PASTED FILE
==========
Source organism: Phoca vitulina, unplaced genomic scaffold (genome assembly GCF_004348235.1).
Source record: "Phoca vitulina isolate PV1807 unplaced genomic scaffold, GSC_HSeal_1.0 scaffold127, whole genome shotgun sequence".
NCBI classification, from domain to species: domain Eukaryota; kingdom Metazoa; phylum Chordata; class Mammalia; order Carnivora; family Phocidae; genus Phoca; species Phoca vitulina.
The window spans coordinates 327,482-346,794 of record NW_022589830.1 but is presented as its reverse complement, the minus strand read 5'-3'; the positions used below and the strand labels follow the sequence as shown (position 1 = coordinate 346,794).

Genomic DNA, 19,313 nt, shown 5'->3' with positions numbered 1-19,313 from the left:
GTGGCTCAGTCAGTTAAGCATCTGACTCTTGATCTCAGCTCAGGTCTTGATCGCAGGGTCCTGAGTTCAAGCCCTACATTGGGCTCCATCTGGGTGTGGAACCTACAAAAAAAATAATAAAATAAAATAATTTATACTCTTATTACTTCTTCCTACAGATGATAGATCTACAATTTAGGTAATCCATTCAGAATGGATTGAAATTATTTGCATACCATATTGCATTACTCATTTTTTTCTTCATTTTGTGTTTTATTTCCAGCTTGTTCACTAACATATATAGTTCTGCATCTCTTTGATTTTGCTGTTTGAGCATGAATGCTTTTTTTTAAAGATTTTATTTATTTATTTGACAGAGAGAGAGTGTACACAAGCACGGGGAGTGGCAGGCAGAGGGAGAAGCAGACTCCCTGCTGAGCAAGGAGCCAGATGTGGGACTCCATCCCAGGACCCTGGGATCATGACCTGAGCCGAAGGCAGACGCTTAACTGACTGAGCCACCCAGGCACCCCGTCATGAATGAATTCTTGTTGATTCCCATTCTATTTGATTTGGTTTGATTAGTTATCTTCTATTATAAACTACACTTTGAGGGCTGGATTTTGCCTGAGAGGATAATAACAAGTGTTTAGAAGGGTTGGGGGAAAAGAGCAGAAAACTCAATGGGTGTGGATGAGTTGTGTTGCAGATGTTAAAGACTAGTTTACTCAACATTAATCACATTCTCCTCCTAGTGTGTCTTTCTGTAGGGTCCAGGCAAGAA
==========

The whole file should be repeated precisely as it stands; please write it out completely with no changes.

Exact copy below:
Source organism: Phoca vitulina, unplaced genomic scaffold (genome assembly GCF_004348235.1).
Source record: "Phoca vitulina isolate PV1807 unplaced genomic scaffold, GSC_HSeal_1.0 scaffold127, whole genome shotgun sequence".
NCBI classification, from domain to species: domain Eukaryota; kingdom Metazoa; phylum Chordata; class Mammalia; order Carnivora; family Phocidae; genus Phoca; species Phoca vitulina.
The window spans coordinates 327,482-346,794 of record NW_022589830.1 but is presented as its reverse complement, the minus strand read 5'-3'; the positions used below and the strand labels follow the sequence as shown (position 1 = coordinate 346,794).

Genomic DNA, 19,313 nt, shown 5'->3' with positions numbered 1-19,313 from the left:
GTGGCTCAGTCAGTTAAGCATCTGACTCTTGATCTCAGCTCAGGTCTTGATCGCAGGGTCCTGAGTTCAAGCCCTACATTGGGCTCCATCTGGGTGTGGAACCTACAAAAAAAATAATAAAATAAAATAATTTATACTCTTATTACTTCTTCCTACAGATGATAGATCTACAATTTAGGTAATCCATTCAGAATGGATTGAAATTATTTGCATACCATATTGCATTACTCATTTTTTTCTTCATTTTGTGTTTTATTTCCAGCTTGTTCACTAACATATATAGTTCTGCATCTCTTTGATTTTGCTGTTTGAGCATGAATGCTTTTTTTTAAAGATTTTATTTATTTATTTGACAGAGAGAGAGTGTACACAAGCACGGGGAGTGGCAGGCAGAGGGAGAAGCAGACTCCCTGCTGAGCAAGGAGCCAGATGTGGGACTCCATCCCAGGACCCTGGGATCATGACCTGAGCCGAAGGCAGACGCTTAACTGACTGAGCCACCCAGGCACCCCGTCATGAATGAATTCTTGTTGATTCCCATTCTATTTGATTTGGTTTGATTAGTTATCTTCTATTATAAACTACACTTTGAGGGCTGGATTTTGCCTGAGAGGATAATAACAAGTGTTTAGAAGGGTTGGGGGAAAAGAGCAGAAAACTCAATGGGTGTGGATGAGTTGTGTTGCAGATGTTAAAGACTAGTTTACTCAACATTAATCACATTCTCCTCCTAGTGTGTCTTTCTGTAGGGTCCAGGCAAGAA